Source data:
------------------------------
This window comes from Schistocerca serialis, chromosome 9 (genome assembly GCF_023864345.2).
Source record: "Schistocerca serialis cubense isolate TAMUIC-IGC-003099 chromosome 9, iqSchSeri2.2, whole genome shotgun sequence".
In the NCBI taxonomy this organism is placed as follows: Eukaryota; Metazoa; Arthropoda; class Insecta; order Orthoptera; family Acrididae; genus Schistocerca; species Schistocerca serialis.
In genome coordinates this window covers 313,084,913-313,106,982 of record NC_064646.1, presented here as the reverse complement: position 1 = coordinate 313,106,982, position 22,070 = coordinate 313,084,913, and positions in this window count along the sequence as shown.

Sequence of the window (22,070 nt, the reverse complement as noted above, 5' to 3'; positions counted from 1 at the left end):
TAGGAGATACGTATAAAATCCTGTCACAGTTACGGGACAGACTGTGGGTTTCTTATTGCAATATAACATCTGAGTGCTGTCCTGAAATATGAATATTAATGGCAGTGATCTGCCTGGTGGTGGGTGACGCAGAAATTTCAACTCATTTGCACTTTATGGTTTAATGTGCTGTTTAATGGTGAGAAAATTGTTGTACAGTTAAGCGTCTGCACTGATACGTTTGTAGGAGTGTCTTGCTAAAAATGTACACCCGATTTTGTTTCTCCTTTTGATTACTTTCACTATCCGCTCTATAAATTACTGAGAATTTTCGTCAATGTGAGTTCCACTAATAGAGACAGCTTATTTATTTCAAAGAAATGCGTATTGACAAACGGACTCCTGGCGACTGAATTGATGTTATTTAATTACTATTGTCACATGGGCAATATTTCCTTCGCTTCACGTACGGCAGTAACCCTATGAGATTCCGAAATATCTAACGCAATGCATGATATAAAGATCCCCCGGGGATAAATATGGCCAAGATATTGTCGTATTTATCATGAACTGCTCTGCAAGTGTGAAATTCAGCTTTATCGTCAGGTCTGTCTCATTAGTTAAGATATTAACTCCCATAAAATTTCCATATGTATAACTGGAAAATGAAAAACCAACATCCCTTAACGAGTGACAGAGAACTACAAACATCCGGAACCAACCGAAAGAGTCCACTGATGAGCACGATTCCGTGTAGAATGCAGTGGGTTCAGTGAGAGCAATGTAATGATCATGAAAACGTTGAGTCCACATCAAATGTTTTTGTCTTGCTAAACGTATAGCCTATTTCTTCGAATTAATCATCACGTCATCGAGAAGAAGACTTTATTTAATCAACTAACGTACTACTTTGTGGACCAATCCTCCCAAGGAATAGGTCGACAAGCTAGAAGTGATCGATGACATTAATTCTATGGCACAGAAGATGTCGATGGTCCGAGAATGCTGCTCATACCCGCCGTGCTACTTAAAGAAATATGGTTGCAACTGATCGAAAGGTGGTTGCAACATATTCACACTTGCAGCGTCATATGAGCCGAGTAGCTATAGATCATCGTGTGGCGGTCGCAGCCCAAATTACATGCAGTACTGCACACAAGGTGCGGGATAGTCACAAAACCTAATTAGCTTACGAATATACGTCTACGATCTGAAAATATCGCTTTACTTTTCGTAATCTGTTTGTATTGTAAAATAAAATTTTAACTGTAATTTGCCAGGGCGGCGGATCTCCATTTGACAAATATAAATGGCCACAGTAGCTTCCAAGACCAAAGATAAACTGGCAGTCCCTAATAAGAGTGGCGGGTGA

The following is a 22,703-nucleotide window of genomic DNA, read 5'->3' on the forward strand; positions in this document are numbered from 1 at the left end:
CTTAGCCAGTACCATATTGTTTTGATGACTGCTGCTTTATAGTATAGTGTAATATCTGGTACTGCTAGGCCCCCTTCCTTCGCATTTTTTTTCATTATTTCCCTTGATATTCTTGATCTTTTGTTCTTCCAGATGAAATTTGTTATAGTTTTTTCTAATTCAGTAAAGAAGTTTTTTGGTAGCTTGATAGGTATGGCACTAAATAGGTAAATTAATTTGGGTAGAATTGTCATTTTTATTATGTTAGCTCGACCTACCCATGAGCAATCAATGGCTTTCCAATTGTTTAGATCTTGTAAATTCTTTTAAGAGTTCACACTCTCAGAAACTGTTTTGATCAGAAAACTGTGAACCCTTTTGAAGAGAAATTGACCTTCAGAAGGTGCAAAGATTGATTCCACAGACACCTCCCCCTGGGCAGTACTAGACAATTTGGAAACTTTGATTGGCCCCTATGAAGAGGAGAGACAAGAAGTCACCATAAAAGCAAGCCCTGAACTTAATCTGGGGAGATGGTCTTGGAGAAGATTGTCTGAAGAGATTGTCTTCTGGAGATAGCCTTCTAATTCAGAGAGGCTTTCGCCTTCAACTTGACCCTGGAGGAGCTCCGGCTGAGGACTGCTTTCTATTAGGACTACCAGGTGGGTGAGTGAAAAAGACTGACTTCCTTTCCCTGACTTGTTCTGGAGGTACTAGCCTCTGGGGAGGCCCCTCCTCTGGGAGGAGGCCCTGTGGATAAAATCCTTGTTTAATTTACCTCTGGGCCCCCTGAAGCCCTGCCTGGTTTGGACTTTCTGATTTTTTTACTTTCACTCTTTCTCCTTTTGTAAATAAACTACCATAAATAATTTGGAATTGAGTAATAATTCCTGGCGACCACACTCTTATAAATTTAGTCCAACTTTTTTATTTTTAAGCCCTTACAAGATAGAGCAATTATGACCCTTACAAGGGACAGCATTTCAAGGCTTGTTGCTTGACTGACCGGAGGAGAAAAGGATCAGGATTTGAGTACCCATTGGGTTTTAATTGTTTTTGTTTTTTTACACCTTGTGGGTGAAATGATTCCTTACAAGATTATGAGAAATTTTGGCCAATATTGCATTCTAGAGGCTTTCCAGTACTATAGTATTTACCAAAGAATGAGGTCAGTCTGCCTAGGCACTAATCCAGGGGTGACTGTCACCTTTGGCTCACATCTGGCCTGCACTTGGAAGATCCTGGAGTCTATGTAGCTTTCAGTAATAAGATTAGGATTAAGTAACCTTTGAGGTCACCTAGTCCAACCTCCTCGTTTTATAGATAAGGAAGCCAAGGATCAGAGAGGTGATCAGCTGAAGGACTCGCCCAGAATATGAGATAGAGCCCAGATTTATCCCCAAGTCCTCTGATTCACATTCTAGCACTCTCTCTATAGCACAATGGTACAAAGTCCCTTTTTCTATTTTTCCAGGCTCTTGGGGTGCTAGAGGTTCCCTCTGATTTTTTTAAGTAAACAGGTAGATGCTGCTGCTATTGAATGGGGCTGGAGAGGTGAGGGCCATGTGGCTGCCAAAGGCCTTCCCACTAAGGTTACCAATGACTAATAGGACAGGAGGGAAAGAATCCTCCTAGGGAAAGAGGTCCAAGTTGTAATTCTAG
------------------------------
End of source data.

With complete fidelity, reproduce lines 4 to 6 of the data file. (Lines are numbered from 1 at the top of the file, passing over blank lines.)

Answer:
In genome coordinates this window covers 313,084,913-313,106,982 of record NC_064646.1, presented here as the reverse complement: position 1 = coordinate 313,106,982, position 22,070 = coordinate 313,084,913, and positions in this window count along the sequence as shown.

Sequence of the window (22,070 nt, the reverse complement as noted above, 5' to 3'; positions counted from 1 at the left end):
TAGGAGATACGTATAAAATCCTGTCACAGTTACGGGACAGACTGTGGGTTTCTTATTGCAATATAACATCTGAGTGCTGTCCTGAAATATGAATATTAATGGCAGTGATCTGCCTGGTGGTGGGTGACGCAGAAATTTCAACTCATTTGCACTTTATGGTTTAATGTGCTGTTTAATGGTGAGAAAATTGTTGTACAGTTAAGCGTCTGCACTGATACGTTTGTAGGAGTGTCTTGCTAAAAATGTACACCCGATTTTGTTTCTCCTTTTGATTACTTTCACTATCCGCTCTATAAATTACTGAGAATTTTCGTCAATGTGAGTTCCACTAATAGAGACAGCTTATTTATTTCAAAGAAATGCGTATTGACAAACGGACTCCTGGCGACTGAATTGATGTTATTTAATTACTATTGTCACATGGGCAATATTTCCTTCGCTTCACGTACGGCAGTAACCCTATGAGATTCCGAAATATCTAACGCAATGCATGATATAAAGATCCCCCGGGGATAAATATGGCCAAGATATTGTCGTATTTATCATGAACTGCTCTGCAAGTGTGAAATTCAGCTTTATCGTCAGGTCTGTCTCATTAGTTAAGATATTAACTCCCATAAAATTTCCATATGTATAACTGGAAAATGAAAAACCAACATCCCTTAACGAGTGACAGAGAACTACAAACATCCGGAACCAACCGAAAGAGTCCACTGATGAGCACGATTCCGTGTAGAATGCAGTGGGTTCAGTGAGAGCAATGTAATGATCATGAAAACGTTGAGTCCACATCAAATGTTTTTGTCTTGCTAAACGTATAGCCTATTTCTTCGAATTAATCATCACGTCATCGAGAAGAAGACTTTATTTAATCAACTAACGTACTACTTTGTGGACCAATCCTCCCAAGGAATAGGTCGACAAGCTAGAAGTGATCGATGACATTAATTCTATGGCACAGAAGATGTCGATGGTCCGAGAATGCTGCTCATACCCGCCGTGCTACTTAAAGAAATATGGTTGCAACTGATCGAAAGGTGGTTGCAACATATTCACACTTGCAGCGTCATATGAGCCGAGTAGCTATAGATCATCGTGTGGCGGTCGCAGCCCAAATTACATGCAGTACTGCACACAAGGTGCGGGATAGTCACAAAACCTAATTAGCTTACGAATATACGTCTACGATCTGAAAATATCGCTTTACTTTTCGTAATCTGTTTGTATTGTAAAATAAAATTTTAACTGTAATTTGCCAGGGCGGCGGATCTCCATTTGACAAATATAAATGGCCACAGTAGCTTCCAAGACCAAAGATAAACTGGCAGTCCCTAATAAGAGTGGCGGGTGA